Natural Healing: Q and A with Pam Montgomery

| March/April 2002

Name: Pam Montgomery
Age: 50
Hometown: Danby, Vermont
Education and training: Holistic health education at Empire State College in Ithaca, New York; live-in apprentice with Susun Weed; participated in Eliot Cowan’s practitioner training in plant spirit medicine.
Occupation: Author of Partner Earth: A Spiritual Ecology (Destiny, 1997). Educator and practicing herbalist, plant spirit medicine practitioner and organizer of herbal events, including the annual Green Nations Gathering held in the Catskill Mountains.

“Green Nations is herb-related, but also focuses on earth-centered teaching and earth stewardship,” she says. “Native teachers come to share, and I often look for some special guest who works with health and healing in a particular way.” Montgomery also organizes the Healing with Flowers conference, focusing on flower essences and aromatherapy, and operates the Partner Earth Education Center, an educational center where she teaches herb classes.

How did you become interested in herbal medicine?
It goes back a long time to my grandparents. They lived in the eastern hills of Kentucky on a farm where they lived off the land. My grandmother was a real plant person with lots of flowers/plants around everywhere. They instilled in me a love of the earth and growing things. I spent my summers there, being close to the earth and developing a big love of the earth. It was in my genes to totally love plants.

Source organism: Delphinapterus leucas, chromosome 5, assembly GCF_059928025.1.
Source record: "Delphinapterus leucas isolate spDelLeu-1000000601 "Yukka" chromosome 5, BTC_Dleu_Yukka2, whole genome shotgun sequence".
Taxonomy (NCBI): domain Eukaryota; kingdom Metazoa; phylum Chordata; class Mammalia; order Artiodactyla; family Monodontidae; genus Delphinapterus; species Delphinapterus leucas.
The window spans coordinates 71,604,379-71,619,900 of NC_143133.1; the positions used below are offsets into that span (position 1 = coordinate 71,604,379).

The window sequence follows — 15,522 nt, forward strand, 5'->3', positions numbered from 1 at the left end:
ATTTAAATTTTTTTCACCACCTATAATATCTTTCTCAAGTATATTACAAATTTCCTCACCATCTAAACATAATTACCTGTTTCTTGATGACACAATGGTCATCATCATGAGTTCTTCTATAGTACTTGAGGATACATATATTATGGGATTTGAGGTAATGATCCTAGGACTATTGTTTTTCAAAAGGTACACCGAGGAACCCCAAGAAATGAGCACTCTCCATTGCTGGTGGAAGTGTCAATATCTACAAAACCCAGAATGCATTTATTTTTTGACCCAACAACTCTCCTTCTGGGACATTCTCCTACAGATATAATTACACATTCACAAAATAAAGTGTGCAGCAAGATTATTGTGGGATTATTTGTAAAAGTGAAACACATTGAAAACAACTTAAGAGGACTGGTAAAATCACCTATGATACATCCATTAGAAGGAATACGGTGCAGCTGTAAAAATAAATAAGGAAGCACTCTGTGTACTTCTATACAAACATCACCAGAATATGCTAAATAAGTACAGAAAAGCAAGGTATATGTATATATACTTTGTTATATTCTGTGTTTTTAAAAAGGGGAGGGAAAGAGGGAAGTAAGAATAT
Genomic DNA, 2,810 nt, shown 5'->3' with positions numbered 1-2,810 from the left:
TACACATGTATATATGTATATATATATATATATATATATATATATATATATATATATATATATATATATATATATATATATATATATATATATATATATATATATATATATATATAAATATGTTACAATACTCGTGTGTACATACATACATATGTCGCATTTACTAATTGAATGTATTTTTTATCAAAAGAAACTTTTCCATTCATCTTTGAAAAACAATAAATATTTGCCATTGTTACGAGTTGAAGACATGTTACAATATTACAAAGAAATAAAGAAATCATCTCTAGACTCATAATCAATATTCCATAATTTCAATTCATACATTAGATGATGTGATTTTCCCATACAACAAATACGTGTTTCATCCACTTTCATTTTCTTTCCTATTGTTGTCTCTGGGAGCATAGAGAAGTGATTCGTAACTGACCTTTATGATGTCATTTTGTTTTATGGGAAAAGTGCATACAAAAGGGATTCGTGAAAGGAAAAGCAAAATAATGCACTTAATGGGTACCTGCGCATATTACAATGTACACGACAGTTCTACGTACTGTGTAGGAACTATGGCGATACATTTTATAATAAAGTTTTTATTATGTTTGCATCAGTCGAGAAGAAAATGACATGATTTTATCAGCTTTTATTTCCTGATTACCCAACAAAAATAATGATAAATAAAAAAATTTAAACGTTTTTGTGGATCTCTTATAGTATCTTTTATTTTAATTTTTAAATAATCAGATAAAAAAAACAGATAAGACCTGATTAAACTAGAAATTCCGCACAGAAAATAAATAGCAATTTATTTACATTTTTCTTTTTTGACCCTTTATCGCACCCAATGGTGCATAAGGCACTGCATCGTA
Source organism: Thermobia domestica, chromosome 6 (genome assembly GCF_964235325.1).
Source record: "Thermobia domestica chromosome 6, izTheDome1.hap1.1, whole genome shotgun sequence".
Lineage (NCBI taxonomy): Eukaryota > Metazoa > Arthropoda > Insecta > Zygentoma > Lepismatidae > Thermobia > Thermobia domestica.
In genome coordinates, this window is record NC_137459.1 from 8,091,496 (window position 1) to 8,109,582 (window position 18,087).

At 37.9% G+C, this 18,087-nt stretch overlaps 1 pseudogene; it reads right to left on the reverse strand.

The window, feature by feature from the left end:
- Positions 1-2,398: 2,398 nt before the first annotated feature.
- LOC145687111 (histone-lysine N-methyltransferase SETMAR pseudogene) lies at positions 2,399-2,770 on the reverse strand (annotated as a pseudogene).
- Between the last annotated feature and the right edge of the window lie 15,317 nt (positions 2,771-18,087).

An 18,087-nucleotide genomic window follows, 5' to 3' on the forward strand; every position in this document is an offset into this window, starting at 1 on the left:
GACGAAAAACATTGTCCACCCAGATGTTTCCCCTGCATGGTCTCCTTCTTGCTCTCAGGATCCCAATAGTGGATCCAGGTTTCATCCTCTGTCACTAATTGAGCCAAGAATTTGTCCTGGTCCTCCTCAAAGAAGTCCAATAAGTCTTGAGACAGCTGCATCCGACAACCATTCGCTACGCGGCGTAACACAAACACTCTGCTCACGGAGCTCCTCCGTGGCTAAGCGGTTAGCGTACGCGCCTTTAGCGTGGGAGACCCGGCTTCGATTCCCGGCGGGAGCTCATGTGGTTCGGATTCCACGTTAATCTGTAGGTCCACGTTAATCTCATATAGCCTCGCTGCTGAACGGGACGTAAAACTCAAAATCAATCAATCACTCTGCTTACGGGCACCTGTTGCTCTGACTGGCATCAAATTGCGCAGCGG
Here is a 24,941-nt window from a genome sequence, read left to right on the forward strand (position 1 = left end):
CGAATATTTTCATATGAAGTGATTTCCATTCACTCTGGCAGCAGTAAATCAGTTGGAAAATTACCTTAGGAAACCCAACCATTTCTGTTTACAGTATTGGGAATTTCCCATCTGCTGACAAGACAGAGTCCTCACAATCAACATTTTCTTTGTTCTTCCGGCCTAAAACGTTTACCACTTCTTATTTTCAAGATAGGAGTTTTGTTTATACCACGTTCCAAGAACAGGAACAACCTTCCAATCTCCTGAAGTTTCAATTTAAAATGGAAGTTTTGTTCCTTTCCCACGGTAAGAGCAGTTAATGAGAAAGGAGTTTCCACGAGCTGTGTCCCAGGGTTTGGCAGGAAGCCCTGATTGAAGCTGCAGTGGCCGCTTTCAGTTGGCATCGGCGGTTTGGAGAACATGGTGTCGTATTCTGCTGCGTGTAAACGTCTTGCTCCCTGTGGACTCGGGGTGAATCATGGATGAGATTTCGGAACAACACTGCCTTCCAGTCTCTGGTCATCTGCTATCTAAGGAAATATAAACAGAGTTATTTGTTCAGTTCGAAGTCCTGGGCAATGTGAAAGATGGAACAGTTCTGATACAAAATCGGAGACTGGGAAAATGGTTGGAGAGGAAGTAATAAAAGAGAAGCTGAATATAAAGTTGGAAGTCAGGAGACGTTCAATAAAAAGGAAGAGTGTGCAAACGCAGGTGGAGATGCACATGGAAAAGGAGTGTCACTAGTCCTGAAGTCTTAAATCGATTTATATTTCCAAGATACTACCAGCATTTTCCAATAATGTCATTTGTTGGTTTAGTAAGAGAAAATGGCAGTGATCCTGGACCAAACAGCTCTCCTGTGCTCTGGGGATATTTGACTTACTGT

Having that as a background, and realizing the economy and social structure could change at any time, I knew I needed to learn how to take care of myself. A big part of that was learning how to take care of my own health and growing my own food. There were hardly any herb books back then, so a lot of it was my own experience, experimenting with the plants, and taking care of myself and my family. Working with plants became a passion. Eventually, I realized, “I really like this” and decided, “why not let my passion be my livelihood?”

Part of my interest over the years has been the energetic nature of herbs or the spirit aspect of the plants and how that affects us. I think we’re suffering from malnutrition of the spirit, so for years I’ve been mostly interested in how that part of healing with herbs really works, and how practical it is.

Tell us about your conservation efforts.
Here in the northeast, the woods used to be covered with many native plants like ginseng and bloodroot. But now, it’s very sparse, and that’s very disturbing. There are a few little plants here and there, but it’s not super-abundant like it used to be. There’s been overharvesting—especially of valuable herbs such as ginseng. Local folks harvested it to make money with no thought of what it was doing to diversity.

3/4/2014 4:06:39 AM

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